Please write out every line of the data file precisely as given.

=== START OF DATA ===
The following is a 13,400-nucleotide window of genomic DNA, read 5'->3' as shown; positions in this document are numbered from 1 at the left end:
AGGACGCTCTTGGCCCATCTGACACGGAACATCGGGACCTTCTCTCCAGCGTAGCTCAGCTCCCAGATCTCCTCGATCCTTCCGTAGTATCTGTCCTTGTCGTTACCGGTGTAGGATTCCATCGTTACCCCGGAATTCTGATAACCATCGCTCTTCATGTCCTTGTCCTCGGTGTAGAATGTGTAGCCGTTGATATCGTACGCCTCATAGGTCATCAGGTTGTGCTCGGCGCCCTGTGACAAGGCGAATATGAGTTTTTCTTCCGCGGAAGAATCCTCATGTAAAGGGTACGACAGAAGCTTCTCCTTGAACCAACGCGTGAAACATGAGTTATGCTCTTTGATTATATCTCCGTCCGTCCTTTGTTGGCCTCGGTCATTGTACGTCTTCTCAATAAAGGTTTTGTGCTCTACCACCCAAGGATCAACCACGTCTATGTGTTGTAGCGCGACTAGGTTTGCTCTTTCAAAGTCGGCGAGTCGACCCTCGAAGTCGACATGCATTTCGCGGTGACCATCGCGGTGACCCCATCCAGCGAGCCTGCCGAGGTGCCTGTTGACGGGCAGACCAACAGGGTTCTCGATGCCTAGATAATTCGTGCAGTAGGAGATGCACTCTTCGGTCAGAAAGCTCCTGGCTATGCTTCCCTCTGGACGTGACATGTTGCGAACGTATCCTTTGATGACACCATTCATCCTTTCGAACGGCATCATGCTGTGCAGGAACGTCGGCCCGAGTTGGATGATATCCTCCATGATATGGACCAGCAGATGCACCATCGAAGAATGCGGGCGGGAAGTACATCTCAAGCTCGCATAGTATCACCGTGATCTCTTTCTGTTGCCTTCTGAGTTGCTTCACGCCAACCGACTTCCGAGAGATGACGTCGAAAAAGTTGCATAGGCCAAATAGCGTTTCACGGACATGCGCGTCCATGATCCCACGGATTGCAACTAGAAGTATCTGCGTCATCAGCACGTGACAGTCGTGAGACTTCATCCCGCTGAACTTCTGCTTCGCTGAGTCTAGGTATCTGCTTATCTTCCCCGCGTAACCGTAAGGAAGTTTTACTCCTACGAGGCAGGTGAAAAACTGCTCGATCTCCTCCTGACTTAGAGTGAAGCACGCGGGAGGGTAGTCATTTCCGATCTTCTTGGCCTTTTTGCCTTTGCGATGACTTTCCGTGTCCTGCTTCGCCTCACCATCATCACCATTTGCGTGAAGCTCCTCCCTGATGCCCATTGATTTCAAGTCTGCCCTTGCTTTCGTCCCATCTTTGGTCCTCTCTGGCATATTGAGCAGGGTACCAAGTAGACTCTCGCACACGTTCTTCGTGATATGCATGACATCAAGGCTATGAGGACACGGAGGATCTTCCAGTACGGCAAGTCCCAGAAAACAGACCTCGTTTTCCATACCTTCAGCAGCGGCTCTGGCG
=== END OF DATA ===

The following is a 13,400-nucleotide window of genomic DNA, read 5'->3' as shown; positions in this document are numbered from 1 at the left end:
AGGACGCTCTTGGCCCATCTGACACGGAACATCGGGACCTTCTCTCCAGCGTAGCTCAGCTCCCAGATCTCCTCGATCCTTCCGTAGTATCTGTCCTTGTCGTTACCGGTGTAGGATTCCATCGTTACCCCGGAATTCTGATAACCATCGCTCTTCATGTCCTTGTCCTCGGTGTAGAATGTGTAGCCGTTGATATCGTACGCCTCATAGGTCATCAGGTTGTGCTCGGCGCCCTGTGACAAGGCGAATATGAGTTTTTCTTCCGCGGAAGAATCCTCATGTAAAGGGTACGACAGAAGCTTCTCCTTGAACCAACGCGTGAAACATGAGTTATGCTCTTTGATTATATCTCCGTCCGTCCTTTGTTGGCCTCGGTCATTGTACGTCTTCTCAATAAAGGTTTTGTGCTCTACCACCCAAGGATCAACCACGTCTATGTGTTGTAGCGCGACTAGGTTTGCTCTTTCAAAGTCGGCGAGTCGACCCTCGAAGTCGACATGCATTTCGCGGTGACCATCGCGGTGACCCCATCCAGCGAGCCTGCCGAGGTGCCTGTTGACGGGCAGACCAACAGGGTTCTCGATGCCTAGATAATTCGTGCAGTAGGAGATGCACTCTTCGGTCAGAAAGCTCCTGGCTATGCTTCCCTCTGGACGTGACATGTTGCGAACGTATCCTTTGATGACACCATTCATCCTTTCGAACGGCATCATGCTGTGCAGGAACGTCGGCCCGAGTTGGATGATATCCTCCATGATATGGACCAGCAGATGCACCATCGAAGAATGCGGGCGGGAAGTACATCTCAAGCTCGCATAGTATCACCGTGATCTCTTTCTGTTGCCTTCTGAGTTGCTTCACGCCAACCGACTTCCGAGAGATGACGTCGAAAAAGTTGCATAGGCCAAATAGCGTTTCACGGACATGCGCGTCCATGATCCCACGGATTGCAACTAGAAGTATCTGCGTCATCAGCACGTGACAGTCGTGAGACTTCATCCCGCTGAACTTCTGCTTCGCTGAGTCTAGGTATCTGCTTATCTTCCCCGCGTAACCGTAAGGAAGTTTTACTCCTACGAGGCAGGTGAAAAACTGCTCGATCTCCTCCTGACTTAGAGTGAAGCACGCGGGAGGGTAGTCATTTCCGATCTTCTTGGCCTTTTTGCCTTTGCGATGACTTTCCGTGTCCTGCTTCGCCTCACCATCATCACCATTTGCGTGAAGCTCCTCCCTGATGCCCATTGATTTCAAGTCTGCCCTTGCTTTCGTCCCATCTTTGGTCCTCTCTGGCATATTGAGCAGGGTACCAAGTAGACTCTCGCACACGTTCTTCGTGATATGCATGACATCAAGGCTATGAGGACACGGAGGATCTTCCAGTACGGCAAGTCCCAGAAAACAGACCTCGTTTTCCATACCTTCAGCAGCGGCTCTGGCG